Newspaper Archive of
Arkansas Catholic
Litlte Rock, Arkansas
November 12, 1982     Arkansas Catholic
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November 12, 1982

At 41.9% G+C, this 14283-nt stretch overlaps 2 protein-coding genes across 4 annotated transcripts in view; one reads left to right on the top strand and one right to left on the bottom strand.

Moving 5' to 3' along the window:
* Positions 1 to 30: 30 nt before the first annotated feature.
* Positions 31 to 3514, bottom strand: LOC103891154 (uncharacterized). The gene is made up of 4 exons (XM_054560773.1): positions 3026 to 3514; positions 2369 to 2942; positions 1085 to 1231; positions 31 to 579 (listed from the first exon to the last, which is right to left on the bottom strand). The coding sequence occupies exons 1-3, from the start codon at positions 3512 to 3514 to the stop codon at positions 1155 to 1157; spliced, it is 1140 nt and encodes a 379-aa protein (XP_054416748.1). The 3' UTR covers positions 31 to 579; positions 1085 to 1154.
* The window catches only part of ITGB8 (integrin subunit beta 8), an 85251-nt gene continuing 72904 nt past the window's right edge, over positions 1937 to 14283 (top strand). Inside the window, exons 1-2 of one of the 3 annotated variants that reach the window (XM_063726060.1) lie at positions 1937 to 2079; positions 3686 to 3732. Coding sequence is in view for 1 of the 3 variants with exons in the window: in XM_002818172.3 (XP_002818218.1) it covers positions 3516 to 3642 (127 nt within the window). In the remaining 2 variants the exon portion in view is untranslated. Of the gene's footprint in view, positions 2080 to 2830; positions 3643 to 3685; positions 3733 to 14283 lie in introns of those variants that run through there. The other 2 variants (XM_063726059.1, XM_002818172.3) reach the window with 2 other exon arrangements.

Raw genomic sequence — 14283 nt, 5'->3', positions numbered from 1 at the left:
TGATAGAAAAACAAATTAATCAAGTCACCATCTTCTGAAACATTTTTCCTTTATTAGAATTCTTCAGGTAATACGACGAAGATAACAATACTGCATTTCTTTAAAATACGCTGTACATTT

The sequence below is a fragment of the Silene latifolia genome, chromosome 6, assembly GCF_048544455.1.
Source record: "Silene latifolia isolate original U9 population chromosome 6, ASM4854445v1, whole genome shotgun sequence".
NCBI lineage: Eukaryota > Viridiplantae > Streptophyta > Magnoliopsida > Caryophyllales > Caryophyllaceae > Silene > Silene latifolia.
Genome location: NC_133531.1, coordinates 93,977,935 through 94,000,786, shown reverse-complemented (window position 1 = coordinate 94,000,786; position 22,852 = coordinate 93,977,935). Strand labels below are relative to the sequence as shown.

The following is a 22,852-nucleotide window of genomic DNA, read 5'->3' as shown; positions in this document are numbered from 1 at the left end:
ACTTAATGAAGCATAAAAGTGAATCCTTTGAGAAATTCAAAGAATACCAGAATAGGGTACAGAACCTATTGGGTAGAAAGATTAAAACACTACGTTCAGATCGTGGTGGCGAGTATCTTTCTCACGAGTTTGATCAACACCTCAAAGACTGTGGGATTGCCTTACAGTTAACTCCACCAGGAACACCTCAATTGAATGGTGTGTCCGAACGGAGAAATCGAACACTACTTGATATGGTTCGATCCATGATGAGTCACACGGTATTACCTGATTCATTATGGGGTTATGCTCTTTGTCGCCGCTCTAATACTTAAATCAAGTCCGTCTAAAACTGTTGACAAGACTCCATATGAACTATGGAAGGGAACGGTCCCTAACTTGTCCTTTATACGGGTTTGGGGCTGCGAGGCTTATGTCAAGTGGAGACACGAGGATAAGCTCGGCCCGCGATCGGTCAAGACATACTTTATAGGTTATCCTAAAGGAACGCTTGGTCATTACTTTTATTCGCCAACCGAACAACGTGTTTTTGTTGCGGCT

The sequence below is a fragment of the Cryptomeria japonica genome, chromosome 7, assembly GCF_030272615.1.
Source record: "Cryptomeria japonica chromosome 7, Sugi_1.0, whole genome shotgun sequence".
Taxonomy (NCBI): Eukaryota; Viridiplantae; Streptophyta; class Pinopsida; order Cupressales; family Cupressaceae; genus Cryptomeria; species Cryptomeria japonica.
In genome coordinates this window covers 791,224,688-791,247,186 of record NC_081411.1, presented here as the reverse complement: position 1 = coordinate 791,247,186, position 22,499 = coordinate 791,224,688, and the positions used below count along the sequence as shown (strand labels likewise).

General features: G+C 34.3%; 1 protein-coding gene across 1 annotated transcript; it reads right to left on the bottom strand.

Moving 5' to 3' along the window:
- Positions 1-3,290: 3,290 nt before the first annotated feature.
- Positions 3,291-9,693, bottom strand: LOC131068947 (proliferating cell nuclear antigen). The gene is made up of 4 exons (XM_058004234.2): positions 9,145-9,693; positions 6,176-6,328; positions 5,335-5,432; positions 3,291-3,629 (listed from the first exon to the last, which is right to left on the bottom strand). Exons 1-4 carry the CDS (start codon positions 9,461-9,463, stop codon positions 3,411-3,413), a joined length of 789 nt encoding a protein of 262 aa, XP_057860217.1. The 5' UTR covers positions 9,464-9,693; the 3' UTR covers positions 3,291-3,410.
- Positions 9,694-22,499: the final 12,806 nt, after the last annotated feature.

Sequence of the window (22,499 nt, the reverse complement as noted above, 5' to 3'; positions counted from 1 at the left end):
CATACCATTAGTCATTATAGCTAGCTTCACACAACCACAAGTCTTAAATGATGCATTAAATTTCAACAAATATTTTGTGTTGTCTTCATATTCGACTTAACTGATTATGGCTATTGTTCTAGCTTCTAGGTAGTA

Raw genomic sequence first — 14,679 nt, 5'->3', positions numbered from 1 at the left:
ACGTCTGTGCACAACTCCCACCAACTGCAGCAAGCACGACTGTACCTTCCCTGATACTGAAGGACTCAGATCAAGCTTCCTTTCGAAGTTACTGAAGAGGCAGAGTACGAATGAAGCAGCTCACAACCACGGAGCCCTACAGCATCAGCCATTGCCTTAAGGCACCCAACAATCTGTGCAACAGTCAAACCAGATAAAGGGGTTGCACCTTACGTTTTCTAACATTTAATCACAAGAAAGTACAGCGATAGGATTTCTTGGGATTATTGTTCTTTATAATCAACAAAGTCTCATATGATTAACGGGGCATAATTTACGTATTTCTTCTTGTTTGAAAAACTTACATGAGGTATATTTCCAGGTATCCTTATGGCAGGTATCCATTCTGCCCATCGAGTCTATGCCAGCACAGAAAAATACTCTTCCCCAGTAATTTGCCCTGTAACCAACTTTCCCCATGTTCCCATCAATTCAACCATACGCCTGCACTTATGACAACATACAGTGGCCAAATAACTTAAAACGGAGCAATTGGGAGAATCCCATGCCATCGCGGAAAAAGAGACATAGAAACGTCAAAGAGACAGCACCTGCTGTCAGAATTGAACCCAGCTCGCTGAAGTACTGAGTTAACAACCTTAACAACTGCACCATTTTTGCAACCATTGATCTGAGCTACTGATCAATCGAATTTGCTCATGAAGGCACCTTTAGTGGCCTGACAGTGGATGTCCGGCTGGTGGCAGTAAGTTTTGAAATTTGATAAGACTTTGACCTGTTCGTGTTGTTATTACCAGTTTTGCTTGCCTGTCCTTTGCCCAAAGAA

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'PAGE"2 THE GUARD4AN,,NOVEtBER 12, ]982 AT THIS TIME of the year, we sense the movement of nature. The leaves are falling and there is a crispness in the air. It is ap- propriate that our hearts and minds should turn to those who have died and to the life beyond the grave. I always relish the op- portunity to celebrate All Saints Day. Many of our saints are noted for their heroism. Their names are sprinkled over our calendars. Untold millions of men, women and children, however, live in humble obscurity. They are the good mothers and fathers, the good children, devoted priests and sisters who have touched our lives for the good. While they remain unnamed in the books of history, their good works and their holy lives are known to God. On the Feast of All Saints, we honor them, we give thanks to God for them, we renew our efforts to be like them. On Monday morning, I went to St. Mary's in North Little Rock and assembled in the church both with children and with people to celebrate the Feast of All Saints. Even though I was late in arriving, Father Strock, the sisters, the children and the people were patient in waiting for me. It was a joy to celebrate the Feast of All Saints with them. DURING THE DAY, we joined relatives and friends in praying for Father Frank Colavechio. He has served our diocese for more than twenty-five years both as associate, as pastor and as devoted priest. This year, he is the Spiritual Director for the seminarians at Holy Trinity in Dallas. Throughout the day, he underwent surgery for heart bypasses. Thus far, he is in stable condition but does ask for our prayers. In the evening, I joined Sister Theresa and Father Michael Aureli of St. Augustine's in North Little Rock for the journey to their Mission of Holy Trinity in England, Arkansas for Confirmation. Five young people received the gift of the Holy Spirit. We enjoyed the reception with the parish family and returned in the late evening to Little Rock. On Tuesday, All Souls Day, we turned our mind and attention to those whom we have loved and cherished on earth but who are now separated from us by death. On this day, I think of my own mother and father, my brothers and sisters, the manypoople whom I have ministered to during my years as a priest. Unfortunately, this year, we could'not assemble in Calvary Cemetery because of the The00 Identification No. ( US PS L53-320) Published Weekly by 1he Guardian Press, inc. 2500 N. Tyler St., Little Rock, Ark. Entered as second class matter March 21, 1911 at the post office of Little Rock, Arkansas, under the Act of Congress of Marclt 8, 1897. Second class postage paid at Little Rock, Arkansas ST.0G per year in the United States nacla $9.00 Foreign $10.00 PUBLISHER MOST REVEREND AN DR EW J. McDONALD, D.O. Bishop of Little Rock MANAGING EDITOR MR. WILLIAM W. O'DONN E LL, K.S.G. PRIEST.COUNSELOR VERY REVEREND JOHN W. KORDSMEIER, V.F. EDITOR MR. KARL A. CHRIST Address Ail Dertments P.O. Box 7417 FORREST PARK STATION Zip 72217 Telpltte IMI4-0340 Business Hours 8:30 A.M. to 4 P.M. Monday through Friday. Closed on Saturdays, major National Holidays and Holy Days of Obligation. Postmaster: Please send change of address form 3579 to Guardian Press, P.O. Box 7417,Little Rock, At. 72217. I day-long rains. I offered my third Mass in- stead at St. Andrew's Cathedral at 12:05. We prayed for the beloved dead of our diocese, especially devoted priests and sisters. ON WEDNESDAY morning, Mr. Norman Schmuck drove me to the Sacred Heart Parish in Morrilton so that I could offer Mass for the school children. Even before the new church was built, we always held the school Mass in the gym because the church was too small. This was a happy occasion because we offered the Mass in the new church which can accommodate all the children and the parishioners. We welcomed the opportunity to speak to the children and try to bring them closer to the Lord. There was ample time to make a visit to the cemetery and pray at the tomb of our beloved Monsignor Kordsmeier. At lunch time, we visited the sisters at the Conway County Hospital. They are a devoted group and truly give loving tender care to the sick and the dying. Thursday was a day for meetings, especially Clergy Personnel and Clergy Welfare. In the last several weeks, we have lost two priests by death, Father DeBosier See Bishop Speaks on Pg. 5 Editorial From Auschwitz's notorious World War II Nazi prison camp have come countless stories of horror and death -- stories of genocide and all kinds of inhumanity. From Auschwitz also come stories of love, sacrifice, total unselfishness. Such a story is that of Blessed Maximilian Kolbe. Kolbe gave his life for another, volunteering to die in his place. Tales of his heroism have spread throughout the world and on October 10 the church declared him a saint. Christ tells us there is no greater love than to give our life for another. Maximilian Kolbe's love shines as an example for us to follow more than forty years after his death. He led the life we all desire. In his final hour, he was capable of the "greatest" love. --JEM The Southern Cross Diocese of Savannah, Ga. Letters to the Editor T41e Guardian welcomes letters to the editor. Letter writers should strive to be concise and accurate. A letter must bear the writer's signature, but the writer's name wiM be ' withheld from publication on request. Letters will be edited to conform to space requirements and standards of good taste. Complains Dear Editor: You have invited comments. I have numerous ones, but will keep them limited. In this week's issue, Oct. 15th,':the front page headlines are about a special collection for evangelization, a Bishops' booklet on homilies, the Pope urging young people to say the rosary and Mr. Yocum being appointed Fourth Degree Master. On Page 7, after nearly three full pages of letters and other rather insignificant articles, is the account of the death of Father DeBosier. This order of placing articles tells one a great deal about the paper itself. Father DeBosier's death was sudden and tragic and a great many people are affected by it. I would not expect all deaths of priests to have great coverage, but it does seem that in this in- stance, you would have chosen to give it at least equal prominence with a special collection. Since your format changed, it appears you are trying to fill empty space. There is so much blank area. Perhaps you could manage to squeeze in once again somewhere Dolores Curran's column, or Father McBrien's column, or the Know Your Faith series. Any one of these would be preferable to most of what is left. It seems perhaps now the greatest interest is seeing what the readers gripe about -- almost three pages! Carrying letters ad nauseam about liquor ads and columns being bad or against our faith leaves a feeling of "Who cares." Your discontinuance of the only really mind- stirring materials from the Guardian leaves a feeling of "Why bother to print it at all?" Rev. Richard M. Strock North Little Rock Dislikes Obits Dear Editor: In response to your request published in The Guardian that there be responses from the readers concerning the new format: I look forward to The Guardian's arrival each week, as it keeps me informed of the news and activities in my home diocese. For The Editors just this reason, I very much miss the longer format you had been using for the obituaries. The friends I made over the years by means of the High School and College SEARCH programs are now scattered throughout the diocese and some others, like myself, are now out of the state, too. It was much easier to recogniz e their families when more in- formation could be included in these notices. As All Souls Day approaches, I assure you of my prayers for all those who have died, especially Fathers DeBosier and Reynolds. May the Lord continue to bless you and the Diocese of Little Rock. Please sign me A Texas Reader Suggestions Dear Editor: I wish to congratulate you on the decision which has been reached to drop the columns by Father McBrien and Dolores Curran from the paper, also the Know Your Faith series (a more misleading name it would be difficult to imagine) and I trust that this decision will be permanent. Meanwhile, as a means for filling the space left by their departure, may I suggest the addition to The Guardian of the following; who have syndicated columns -- James Hitchcock and Father Paul Marx, head of Human Life International? The latter has a knowledge of the abortion situation as it exists not only, in the United States but in the countries of Western Europe and this knowledge adds a new dimension to the struggle in which we are engaged. James Hitchcock, in addition to his column in The N.C. Register, has a syndicated column as well and he is always interesting in calling our attention to what goes on in the Church today, He has the great advantage over Father McBrien that he is in favor of Papal authority and teaching, rather than being against it. The constant sabotage in which McBrien engages against the Pope is a scandal and should never be allowed to ap- pear in any paper which calls itself Catholic. For replacement of Dolores Curran, why not consider a variety of columns by different women -- Curran always sounds the same See Letters on Pg. 3 Rev. Jerome Kodell, O.S.B. Question: -- in most instances, thi Church now recognizes baptism in Churches as valid; in light of this it be permissible for a Catholic toi sponsor at the baptism of a Protestant ceremony? Also, Protestant be permitted to be a Catholic baptism? A. - The current practice in this been set by the Ecumenical 1967. Two different policies are in e members of the separated Eastern ( and for members of other separated{ Churches. A member of one of the Churches may act as godparent, with a Catholic godparent, in a baptism and a Catholic ma with an Orthodox godparent, in an baptism (paragraph 48). There is a different procedure, with regard to Protestants and Catholic Christians who are not united with us as are the Members of these Churches may godparents, but they may stand Catholic godparent as a "Christia n of Catholic baptism. A Catholic same in a Protestant ceremony. The Directory explains the the reasoning behind them: ception of Eastern Churches, it is missible for a member of a munity to act as godparent in the and canonical sense at Baptism firmation. The reason is that a not merely undertaking his the Christian education of the persOa or confirmed as a relation or also, as a representative of a faith, standing as sponsor of the candidate. Equally, a Catholic this function for a member of a community. "However, because of ties of friendship, a Christian of reunion, since he has faith in admitted with a Catholic Christian witness of the Baptis. parable circumstances, a Catholic same for a member of a munity. In these cases, the the Christian education of the belongs of itself to the godparent member of the Church in which is baptized. Pastors should to the faithful the evangelical and reasons for this regulation, sO misunderstanding of it may be ( paragraph 57). Question: - Have very papal infallibility and proclaimed a result? A. -- Only one Pope, Plus XII, papal infallibility in the precise definition at Vatican Council I proclaiming a dogma of the Assunption, 1950). But many assumed papal infallibility doctrines throughout the Church. The most recent such the definition of the by Pope Plus IX in 1854. Father Jerome invites from Guardian Questions should be Rev. Jerome Kodell, O.S.D., Sublaco, Ark. 72865